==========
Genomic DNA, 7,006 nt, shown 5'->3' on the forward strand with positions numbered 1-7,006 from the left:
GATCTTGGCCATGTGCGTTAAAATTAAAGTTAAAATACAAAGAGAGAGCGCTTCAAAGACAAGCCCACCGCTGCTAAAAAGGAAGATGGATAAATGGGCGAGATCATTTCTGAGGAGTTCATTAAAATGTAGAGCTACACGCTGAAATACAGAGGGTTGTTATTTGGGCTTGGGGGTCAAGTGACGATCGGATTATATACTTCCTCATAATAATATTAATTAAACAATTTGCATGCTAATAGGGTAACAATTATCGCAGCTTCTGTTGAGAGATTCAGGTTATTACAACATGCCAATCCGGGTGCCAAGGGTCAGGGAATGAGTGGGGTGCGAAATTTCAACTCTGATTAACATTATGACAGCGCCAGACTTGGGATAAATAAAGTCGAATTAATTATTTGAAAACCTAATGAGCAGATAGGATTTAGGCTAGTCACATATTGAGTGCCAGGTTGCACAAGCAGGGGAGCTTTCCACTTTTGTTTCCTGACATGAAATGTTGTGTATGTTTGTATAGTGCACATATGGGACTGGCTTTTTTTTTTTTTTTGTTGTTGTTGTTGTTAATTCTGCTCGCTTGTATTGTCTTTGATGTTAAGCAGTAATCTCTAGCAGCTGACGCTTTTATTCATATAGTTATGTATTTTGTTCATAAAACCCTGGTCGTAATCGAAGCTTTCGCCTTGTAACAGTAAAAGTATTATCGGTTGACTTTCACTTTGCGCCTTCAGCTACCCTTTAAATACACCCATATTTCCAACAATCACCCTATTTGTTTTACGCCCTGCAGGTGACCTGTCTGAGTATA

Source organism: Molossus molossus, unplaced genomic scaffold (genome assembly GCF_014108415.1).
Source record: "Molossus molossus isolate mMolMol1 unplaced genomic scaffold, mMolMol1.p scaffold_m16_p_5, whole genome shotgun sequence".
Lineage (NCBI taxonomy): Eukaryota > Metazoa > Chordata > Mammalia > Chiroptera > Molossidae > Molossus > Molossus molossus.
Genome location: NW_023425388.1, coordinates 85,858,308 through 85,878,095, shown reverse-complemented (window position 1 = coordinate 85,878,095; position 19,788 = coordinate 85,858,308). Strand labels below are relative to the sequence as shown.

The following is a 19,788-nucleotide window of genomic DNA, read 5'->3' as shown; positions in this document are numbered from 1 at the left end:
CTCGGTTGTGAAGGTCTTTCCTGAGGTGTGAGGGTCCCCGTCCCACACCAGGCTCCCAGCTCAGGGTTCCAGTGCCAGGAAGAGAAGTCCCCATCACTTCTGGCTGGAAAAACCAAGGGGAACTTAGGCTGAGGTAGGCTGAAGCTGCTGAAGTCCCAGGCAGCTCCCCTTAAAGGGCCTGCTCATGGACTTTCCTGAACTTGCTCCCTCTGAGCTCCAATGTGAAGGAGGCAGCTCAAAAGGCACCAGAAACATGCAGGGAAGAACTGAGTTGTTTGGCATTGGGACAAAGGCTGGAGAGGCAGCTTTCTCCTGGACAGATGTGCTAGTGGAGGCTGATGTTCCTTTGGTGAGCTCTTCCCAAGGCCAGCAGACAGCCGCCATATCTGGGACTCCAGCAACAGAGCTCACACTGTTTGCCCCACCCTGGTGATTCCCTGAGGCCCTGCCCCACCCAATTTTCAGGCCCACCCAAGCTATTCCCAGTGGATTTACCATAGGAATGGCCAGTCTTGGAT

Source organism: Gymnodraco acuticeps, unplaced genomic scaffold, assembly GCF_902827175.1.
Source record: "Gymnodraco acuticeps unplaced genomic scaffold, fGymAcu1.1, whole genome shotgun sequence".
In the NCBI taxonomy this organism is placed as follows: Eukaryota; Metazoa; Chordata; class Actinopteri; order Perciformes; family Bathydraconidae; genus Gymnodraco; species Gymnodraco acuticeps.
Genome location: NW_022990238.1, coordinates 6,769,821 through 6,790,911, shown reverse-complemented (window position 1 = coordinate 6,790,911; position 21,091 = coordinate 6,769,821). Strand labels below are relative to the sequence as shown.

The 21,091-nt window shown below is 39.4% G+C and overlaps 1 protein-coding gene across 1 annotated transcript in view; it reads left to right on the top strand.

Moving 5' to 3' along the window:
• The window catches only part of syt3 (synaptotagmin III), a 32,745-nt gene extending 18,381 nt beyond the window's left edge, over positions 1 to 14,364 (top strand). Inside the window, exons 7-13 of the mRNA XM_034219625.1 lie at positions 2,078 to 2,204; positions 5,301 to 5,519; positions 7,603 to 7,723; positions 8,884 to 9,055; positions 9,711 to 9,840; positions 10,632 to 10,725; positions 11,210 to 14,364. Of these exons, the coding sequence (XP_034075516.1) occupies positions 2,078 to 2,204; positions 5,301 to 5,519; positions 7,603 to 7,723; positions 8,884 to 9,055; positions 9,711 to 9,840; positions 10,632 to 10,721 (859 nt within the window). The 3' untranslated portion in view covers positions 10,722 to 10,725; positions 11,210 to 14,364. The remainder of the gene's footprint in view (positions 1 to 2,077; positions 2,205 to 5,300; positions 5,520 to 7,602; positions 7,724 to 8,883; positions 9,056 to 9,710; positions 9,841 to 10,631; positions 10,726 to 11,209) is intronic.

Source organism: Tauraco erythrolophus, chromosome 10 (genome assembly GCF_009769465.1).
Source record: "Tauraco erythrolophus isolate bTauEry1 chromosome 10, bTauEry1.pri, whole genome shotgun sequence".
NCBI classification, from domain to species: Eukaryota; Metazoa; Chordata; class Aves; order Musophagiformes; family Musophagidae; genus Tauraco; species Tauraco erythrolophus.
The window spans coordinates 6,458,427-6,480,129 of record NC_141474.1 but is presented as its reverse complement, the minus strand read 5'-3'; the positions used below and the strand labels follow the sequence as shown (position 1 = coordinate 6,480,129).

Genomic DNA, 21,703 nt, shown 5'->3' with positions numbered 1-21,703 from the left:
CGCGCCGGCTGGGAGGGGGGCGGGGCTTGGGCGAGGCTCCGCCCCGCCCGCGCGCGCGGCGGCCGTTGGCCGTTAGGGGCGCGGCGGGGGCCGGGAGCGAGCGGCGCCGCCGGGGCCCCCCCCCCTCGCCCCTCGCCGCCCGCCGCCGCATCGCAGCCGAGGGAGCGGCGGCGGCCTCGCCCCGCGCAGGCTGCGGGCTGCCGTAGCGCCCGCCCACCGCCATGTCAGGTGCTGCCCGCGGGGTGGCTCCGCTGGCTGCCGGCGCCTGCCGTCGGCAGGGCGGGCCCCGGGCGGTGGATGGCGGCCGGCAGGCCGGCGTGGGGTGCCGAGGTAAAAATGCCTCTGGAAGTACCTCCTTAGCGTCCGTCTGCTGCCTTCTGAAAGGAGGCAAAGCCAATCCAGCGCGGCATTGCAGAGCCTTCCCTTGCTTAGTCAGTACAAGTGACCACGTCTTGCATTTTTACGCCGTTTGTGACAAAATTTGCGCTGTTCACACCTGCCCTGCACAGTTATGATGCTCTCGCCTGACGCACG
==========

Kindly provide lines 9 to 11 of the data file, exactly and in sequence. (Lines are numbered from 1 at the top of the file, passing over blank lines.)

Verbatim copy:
Source organism: Gymnodraco acuticeps, unplaced genomic scaffold, assembly GCF_902827175.1.
Source record: "Gymnodraco acuticeps unplaced genomic scaffold, fGymAcu1.1, whole genome shotgun sequence".
In the NCBI taxonomy this organism is placed as follows: Eukaryota; Metazoa; Chordata; class Actinopteri; order Perciformes; family Bathydraconidae; genus Gymnodraco; species Gymnodraco acuticeps.